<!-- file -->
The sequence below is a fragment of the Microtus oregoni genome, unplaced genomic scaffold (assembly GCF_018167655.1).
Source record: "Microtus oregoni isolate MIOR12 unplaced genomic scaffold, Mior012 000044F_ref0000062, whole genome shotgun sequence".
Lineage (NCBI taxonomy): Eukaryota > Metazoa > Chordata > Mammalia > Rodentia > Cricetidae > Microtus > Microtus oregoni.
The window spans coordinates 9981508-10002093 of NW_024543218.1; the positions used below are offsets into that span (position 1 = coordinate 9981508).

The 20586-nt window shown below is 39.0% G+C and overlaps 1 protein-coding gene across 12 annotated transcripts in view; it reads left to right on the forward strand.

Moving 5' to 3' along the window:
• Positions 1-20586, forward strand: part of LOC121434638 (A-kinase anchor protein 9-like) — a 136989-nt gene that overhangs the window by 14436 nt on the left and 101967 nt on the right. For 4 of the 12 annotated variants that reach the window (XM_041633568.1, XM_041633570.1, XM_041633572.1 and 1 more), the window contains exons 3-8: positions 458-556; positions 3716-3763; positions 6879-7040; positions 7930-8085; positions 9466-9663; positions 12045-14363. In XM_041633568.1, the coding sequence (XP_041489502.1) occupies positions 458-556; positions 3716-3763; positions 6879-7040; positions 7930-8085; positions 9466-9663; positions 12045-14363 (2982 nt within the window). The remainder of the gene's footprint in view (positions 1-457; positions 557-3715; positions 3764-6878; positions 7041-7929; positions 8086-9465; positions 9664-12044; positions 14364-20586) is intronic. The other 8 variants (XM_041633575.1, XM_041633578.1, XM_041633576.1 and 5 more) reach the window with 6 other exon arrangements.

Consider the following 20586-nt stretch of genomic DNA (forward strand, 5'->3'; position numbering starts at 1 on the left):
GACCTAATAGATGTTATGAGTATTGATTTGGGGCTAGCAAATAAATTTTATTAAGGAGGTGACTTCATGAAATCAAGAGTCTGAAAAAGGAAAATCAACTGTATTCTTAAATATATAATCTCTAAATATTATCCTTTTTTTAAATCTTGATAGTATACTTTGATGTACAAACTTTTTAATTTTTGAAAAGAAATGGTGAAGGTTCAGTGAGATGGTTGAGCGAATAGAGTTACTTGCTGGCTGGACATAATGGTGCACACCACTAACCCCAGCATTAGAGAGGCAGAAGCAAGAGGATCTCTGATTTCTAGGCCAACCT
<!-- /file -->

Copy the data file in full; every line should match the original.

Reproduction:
The sequence below is a fragment of the Microtus oregoni genome, unplaced genomic scaffold (assembly GCF_018167655.1).
Source record: "Microtus oregoni isolate MIOR12 unplaced genomic scaffold, Mior012 000044F_ref0000062, whole genome shotgun sequence".
Lineage (NCBI taxonomy): Eukaryota > Metazoa > Chordata > Mammalia > Rodentia > Cricetidae > Microtus > Microtus oregoni.
The window spans coordinates 9981508-10002093 of NW_024543218.1; the positions used below are offsets into that span (position 1 = coordinate 9981508).

The 20586-nt window shown below is 39.0% G+C and overlaps 1 protein-coding gene across 12 annotated transcripts in view; it reads left to right on the forward strand.

Moving 5' to 3' along the window:
• Positions 1-20586, forward strand: part of LOC121434638 (A-kinase anchor protein 9-like) — a 136989-nt gene that overhangs the window by 14436 nt on the left and 101967 nt on the right. For 4 of the 12 annotated variants that reach the window (XM_041633568.1, XM_041633570.1, XM_041633572.1 and 1 more), the window contains exons 3-8: positions 458-556; positions 3716-3763; positions 6879-7040; positions 7930-8085; positions 9466-9663; positions 12045-14363. In XM_041633568.1, the coding sequence (XP_041489502.1) occupies positions 458-556; positions 3716-3763; positions 6879-7040; positions 7930-8085; positions 9466-9663; positions 12045-14363 (2982 nt within the window). The remainder of the gene's footprint in view (positions 1-457; positions 557-3715; positions 3764-6878; positions 7041-7929; positions 8086-9465; positions 9664-12044; positions 14364-20586) is intronic. The other 8 variants (XM_041633575.1, XM_041633578.1, XM_041633576.1 and 5 more) reach the window with 6 other exon arrangements.

Consider the following 20586-nt stretch of genomic DNA (forward strand, 5'->3'; position numbering starts at 1 on the left):
GACCTAATAGATGTTATGAGTATTGATTTGGGGCTAGCAAATAAATTTTATTAAGGAGGTGACTTCATGAAATCAAGAGTCTGAAAAAGGAAAATCAACTGTATTCTTAAATATATAATCTCTAAATATTATCCTTTTTTTAAATCTTGATAGTATACTTTGATGTACAAACTTTTTAATTTTTGAAAAGAAATGGTGAAGGTTCAGTGAGATGGTTGAGCGAATAGAGTTACTTGCTGGCTGGACATAATGGTGCACACCACTAACCCCAGCATTAGAGAGGCAGAAGCAAGAGGATCTCTGATTTCTAGGCCAACCT